Austin Landmarks on the Menu

Jaime's Spanish Village

802 Red River, 476-5149
Monday-Thursday, 11am-9pm; Friday-Saturday, 11am-11pm

The precise history of Jaime's Spanish Village is as murky as the Spanish moss that hangs over the trees of the South. Current keeper of the restaurant's oral history is waitperson Orfalinda, who has been serving up enchiladas there since 1981. But her history with the rocky perch above Red River goes back even further: Her uncle Lupe Abeita bought the restaurant in the 1950s from its original owner, "an Anglo lady" whose name has been lost in the mist of time. Mr. Abeita was one of a group of waiters who pooled their money and bought the restaurant. In those days, it was known simply as Spanish Village; the "Jaime" portion was added in 1978 or 1979 when Orfa's uncle Lupe sold the restaurant to Tom Bullard. For Bullard, who doesn't even live in Aus­tin, the place was an investment, and he leased it to Jaime Tames, who added his name to the restaurant and managed it until his passing in 2007. Jaime's Spanish Village claims to have been in business since 1931, but an old-timer who frequented the place recalls the location as the home of his grandparents where he romped and played in the 1930s. So who knows exactly when the legacy began? Longhorn fans know it's a beloved place for reliable Tex-Mex, as the hordes of people who pack the place on game days will attest.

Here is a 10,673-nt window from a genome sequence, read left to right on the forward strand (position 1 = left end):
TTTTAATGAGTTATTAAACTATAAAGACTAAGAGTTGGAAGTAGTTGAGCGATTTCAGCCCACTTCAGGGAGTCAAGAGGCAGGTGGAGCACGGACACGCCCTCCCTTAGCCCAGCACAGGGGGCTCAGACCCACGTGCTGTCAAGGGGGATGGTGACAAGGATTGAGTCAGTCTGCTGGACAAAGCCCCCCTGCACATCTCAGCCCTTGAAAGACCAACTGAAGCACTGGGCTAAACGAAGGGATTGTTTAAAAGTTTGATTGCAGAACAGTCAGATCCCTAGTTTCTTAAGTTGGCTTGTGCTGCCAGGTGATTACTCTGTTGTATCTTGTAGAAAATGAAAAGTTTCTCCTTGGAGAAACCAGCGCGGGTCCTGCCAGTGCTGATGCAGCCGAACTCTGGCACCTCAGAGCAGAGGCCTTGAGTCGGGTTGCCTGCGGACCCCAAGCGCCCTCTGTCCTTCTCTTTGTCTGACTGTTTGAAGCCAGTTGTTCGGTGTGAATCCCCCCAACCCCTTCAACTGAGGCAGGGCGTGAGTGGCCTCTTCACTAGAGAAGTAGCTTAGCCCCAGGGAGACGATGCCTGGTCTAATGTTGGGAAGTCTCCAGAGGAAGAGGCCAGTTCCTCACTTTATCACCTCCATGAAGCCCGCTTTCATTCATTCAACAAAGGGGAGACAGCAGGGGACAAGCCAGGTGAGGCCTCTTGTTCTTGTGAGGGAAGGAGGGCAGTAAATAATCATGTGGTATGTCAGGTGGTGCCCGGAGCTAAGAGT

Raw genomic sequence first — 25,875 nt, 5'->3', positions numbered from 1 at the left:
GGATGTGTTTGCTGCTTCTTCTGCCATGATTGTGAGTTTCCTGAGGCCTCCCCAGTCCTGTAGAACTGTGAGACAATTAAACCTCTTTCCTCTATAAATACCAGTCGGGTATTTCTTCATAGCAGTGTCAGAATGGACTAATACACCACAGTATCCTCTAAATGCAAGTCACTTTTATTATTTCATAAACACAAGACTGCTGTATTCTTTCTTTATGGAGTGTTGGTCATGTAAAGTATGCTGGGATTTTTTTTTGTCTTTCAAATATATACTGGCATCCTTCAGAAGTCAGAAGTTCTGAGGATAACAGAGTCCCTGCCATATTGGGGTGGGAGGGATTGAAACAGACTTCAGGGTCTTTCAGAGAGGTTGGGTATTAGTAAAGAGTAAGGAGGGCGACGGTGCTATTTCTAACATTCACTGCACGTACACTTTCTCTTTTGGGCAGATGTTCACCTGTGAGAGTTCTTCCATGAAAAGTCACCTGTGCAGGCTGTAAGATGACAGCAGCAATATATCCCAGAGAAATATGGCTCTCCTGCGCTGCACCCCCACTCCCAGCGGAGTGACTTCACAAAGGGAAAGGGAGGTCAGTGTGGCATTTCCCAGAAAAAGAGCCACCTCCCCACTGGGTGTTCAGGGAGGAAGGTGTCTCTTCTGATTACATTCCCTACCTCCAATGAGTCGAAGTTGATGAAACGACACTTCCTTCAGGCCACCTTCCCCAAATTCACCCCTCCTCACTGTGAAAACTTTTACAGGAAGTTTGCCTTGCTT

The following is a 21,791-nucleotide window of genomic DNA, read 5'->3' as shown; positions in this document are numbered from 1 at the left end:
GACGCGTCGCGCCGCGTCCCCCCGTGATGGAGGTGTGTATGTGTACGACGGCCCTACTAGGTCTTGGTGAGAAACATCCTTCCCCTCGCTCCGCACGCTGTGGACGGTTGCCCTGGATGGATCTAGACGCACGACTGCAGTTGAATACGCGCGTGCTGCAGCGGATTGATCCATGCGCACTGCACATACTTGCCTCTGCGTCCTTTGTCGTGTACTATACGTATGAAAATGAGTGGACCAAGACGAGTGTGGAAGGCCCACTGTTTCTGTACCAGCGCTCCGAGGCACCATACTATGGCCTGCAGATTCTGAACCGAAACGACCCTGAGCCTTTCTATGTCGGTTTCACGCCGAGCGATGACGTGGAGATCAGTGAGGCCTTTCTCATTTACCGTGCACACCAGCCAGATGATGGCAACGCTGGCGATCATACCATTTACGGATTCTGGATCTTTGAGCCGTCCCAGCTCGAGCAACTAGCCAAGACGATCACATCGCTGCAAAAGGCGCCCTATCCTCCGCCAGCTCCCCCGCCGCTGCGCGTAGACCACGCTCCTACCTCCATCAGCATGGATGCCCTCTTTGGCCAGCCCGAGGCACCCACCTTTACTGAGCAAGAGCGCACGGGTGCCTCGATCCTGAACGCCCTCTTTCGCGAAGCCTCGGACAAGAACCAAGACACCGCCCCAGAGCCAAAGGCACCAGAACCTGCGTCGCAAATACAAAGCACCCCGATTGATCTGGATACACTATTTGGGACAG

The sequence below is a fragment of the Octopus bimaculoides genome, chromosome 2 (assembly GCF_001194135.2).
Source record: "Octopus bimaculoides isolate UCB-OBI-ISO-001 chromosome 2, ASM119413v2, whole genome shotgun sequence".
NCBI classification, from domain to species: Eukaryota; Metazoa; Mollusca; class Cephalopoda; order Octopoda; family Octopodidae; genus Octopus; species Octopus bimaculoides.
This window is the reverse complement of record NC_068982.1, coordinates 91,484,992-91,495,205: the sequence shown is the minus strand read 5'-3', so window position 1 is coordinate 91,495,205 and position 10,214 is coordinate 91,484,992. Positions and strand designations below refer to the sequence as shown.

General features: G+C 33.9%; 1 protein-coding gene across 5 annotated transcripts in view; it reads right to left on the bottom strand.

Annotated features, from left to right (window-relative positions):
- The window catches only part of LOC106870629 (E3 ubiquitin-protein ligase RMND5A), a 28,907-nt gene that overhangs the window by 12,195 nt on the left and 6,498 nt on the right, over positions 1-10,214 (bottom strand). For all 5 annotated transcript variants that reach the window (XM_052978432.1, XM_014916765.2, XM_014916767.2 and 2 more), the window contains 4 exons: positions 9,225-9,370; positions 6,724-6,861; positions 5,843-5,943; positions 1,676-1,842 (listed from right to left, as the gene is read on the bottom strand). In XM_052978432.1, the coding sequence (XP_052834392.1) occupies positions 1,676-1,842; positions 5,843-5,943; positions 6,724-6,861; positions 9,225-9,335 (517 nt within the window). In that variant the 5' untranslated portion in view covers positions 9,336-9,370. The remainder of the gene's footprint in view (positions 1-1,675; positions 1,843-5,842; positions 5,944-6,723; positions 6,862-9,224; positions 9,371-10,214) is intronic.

Sign up for the Chronicle Cooking newsletter

New recipes and food news delivered Mondays

If you want to submit a recipe, send it to

A note to readers: Bold and uncensored, The Austin Chronicle has been Austin’s independent news source for almost 40 years, expressing the community’s political and environmental concerns and supporting its active cultural scene. Now more than ever, we need your support to continue supplying Austin with independent, free press. If real news is important to you, please consider making a donation of $5, $10 or whatever you can afford, to help keep our journalism on stands.

Support the Chronicle  

More by Barbara Chisholm
Review: <i>Love Slaves of Helen Hadley Hall</i>
Review: Love Slaves of Helen Hadley Hall
Razor-sharp language and wit elevate this coming-of-age novel

Jan. 6, 2017

Chews Wisely
Stirring It Up With Molly Ivins: A Memoir With Recipes
2011 Texas Book Festival cookbook reviews

Oct. 21, 2011

One click gets you all the newsletters listed below

Breaking news, arts coverage, and daily events

Can't keep up with happenings around town? We can help.

Austin's queerest news and events

New recipes and food news delivered Mondays

All questions answered (satisfaction not guaranteed)

Information is power. Support the free press, so we can support Austin.   Support the Chronicle